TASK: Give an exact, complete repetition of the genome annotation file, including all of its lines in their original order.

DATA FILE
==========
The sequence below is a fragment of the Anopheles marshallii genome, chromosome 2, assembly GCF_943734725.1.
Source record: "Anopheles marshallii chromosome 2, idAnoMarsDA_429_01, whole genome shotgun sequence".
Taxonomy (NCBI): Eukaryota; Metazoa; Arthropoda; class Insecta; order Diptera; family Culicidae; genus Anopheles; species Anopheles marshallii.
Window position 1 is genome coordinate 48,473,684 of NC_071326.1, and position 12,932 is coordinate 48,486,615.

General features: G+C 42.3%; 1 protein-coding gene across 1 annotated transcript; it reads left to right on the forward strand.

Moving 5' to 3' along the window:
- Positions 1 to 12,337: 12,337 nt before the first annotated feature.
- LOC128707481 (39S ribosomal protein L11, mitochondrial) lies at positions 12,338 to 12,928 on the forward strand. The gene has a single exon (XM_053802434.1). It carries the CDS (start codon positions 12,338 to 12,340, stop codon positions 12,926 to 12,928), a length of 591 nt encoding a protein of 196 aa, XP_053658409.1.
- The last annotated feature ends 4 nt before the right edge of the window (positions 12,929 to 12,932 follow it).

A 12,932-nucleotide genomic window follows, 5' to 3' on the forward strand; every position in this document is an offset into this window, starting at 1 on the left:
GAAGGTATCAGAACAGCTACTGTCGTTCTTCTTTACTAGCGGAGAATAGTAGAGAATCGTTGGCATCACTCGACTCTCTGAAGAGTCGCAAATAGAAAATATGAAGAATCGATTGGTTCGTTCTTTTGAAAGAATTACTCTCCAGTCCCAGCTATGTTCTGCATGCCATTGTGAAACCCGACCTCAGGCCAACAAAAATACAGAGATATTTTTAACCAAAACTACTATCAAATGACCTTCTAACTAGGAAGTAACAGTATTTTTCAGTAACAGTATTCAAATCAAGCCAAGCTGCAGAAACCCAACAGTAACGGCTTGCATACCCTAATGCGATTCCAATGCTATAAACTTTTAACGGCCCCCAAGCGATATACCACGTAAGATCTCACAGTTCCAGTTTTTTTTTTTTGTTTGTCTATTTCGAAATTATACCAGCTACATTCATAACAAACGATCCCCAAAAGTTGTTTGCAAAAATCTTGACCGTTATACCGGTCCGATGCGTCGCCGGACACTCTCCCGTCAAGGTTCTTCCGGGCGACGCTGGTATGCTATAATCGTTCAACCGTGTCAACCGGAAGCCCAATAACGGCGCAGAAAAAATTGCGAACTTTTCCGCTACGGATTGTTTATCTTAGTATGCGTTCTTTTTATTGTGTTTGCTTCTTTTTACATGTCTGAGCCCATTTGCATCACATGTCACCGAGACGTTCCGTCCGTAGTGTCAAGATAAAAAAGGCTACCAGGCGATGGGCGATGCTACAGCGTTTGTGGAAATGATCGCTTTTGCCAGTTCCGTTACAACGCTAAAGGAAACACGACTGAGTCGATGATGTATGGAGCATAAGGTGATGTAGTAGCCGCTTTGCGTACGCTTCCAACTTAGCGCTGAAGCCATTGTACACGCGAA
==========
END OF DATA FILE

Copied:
The sequence below is a fragment of the Anopheles marshallii genome, chromosome 2, assembly GCF_943734725.1.
Source record: "Anopheles marshallii chromosome 2, idAnoMarsDA_429_01, whole genome shotgun sequence".
Taxonomy (NCBI): Eukaryota; Metazoa; Arthropoda; class Insecta; order Diptera; family Culicidae; genus Anopheles; species Anopheles marshallii.
Window position 1 is genome coordinate 48,473,684 of NC_071326.1, and position 12,932 is coordinate 48,486,615.

General features: G+C 42.3%; 1 protein-coding gene across 1 annotated transcript; it reads left to right on the forward strand.

Moving 5' to 3' along the window:
- Positions 1 to 12,337: 12,337 nt before the first annotated feature.
- LOC128707481 (39S ribosomal protein L11, mitochondrial) lies at positions 12,338 to 12,928 on the forward strand. The gene has a single exon (XM_053802434.1). It carries the CDS (start codon positions 12,338 to 12,340, stop codon positions 12,926 to 12,928), a length of 591 nt encoding a protein of 196 aa, XP_053658409.1.
- The last annotated feature ends 4 nt before the right edge of the window (positions 12,929 to 12,932 follow it).

A 12,932-nucleotide genomic window follows, 5' to 3' on the forward strand; every position in this document is an offset into this window, starting at 1 on the left:
GAAGGTATCAGAACAGCTACTGTCGTTCTTCTTTACTAGCGGAGAATAGTAGAGAATCGTTGGCATCACTCGACTCTCTGAAGAGTCGCAAATAGAAAATATGAAGAATCGATTGGTTCGTTCTTTTGAAAGAATTACTCTCCAGTCCCAGCTATGTTCTGCATGCCATTGTGAAACCCGACCTCAGGCCAACAAAAATACAGAGATATTTTTAACCAAAACTACTATCAAATGACCTTCTAACTAGGAAGTAACAGTATTTTTCAGTAACAGTATTCAAATCAAGCCAAGCTGCAGAAACCCAACAGTAACGGCTTGCATACCCTAATGCGATTCCAATGCTATAAACTTTTAACGGCCCCCAAGCGATATACCACGTAAGATCTCACAGTTCCAGTTTTTTTTTTTTGTTTGTCTATTTCGAAATTATACCAGCTACATTCATAACAAACGATCCCCAAAAGTTGTTTGCAAAAATCTTGACCGTTATACCGGTCCGATGCGTCGCCGGACACTCTCCCGTCAAGGTTCTTCCGGGCGACGCTGGTATGCTATAATCGTTCAACCGTGTCAACCGGAAGCCCAATAACGGCGCAGAAAAAATTGCGAACTTTTCCGCTACGGATTGTTTATCTTAGTATGCGTTCTTTTTATTGTGTTTGCTTCTTTTTACATGTCTGAGCCCATTTGCATCACATGTCACCGAGACGTTCCGTCCGTAGTGTCAAGATAAAAAAGGCTACCAGGCGATGGGCGATGCTACAGCGTTTGTGGAAATGATCGCTTTTGCCAGTTCCGTTACAACGCTAAAGGAAACACGACTGAGTCGATGATGTATGGAGCATAAGGTGATGTAGTAGCCGCTTTGCGTACGCTTCCAACTTAGCGCTGAAGCCATTGTACACGCGAA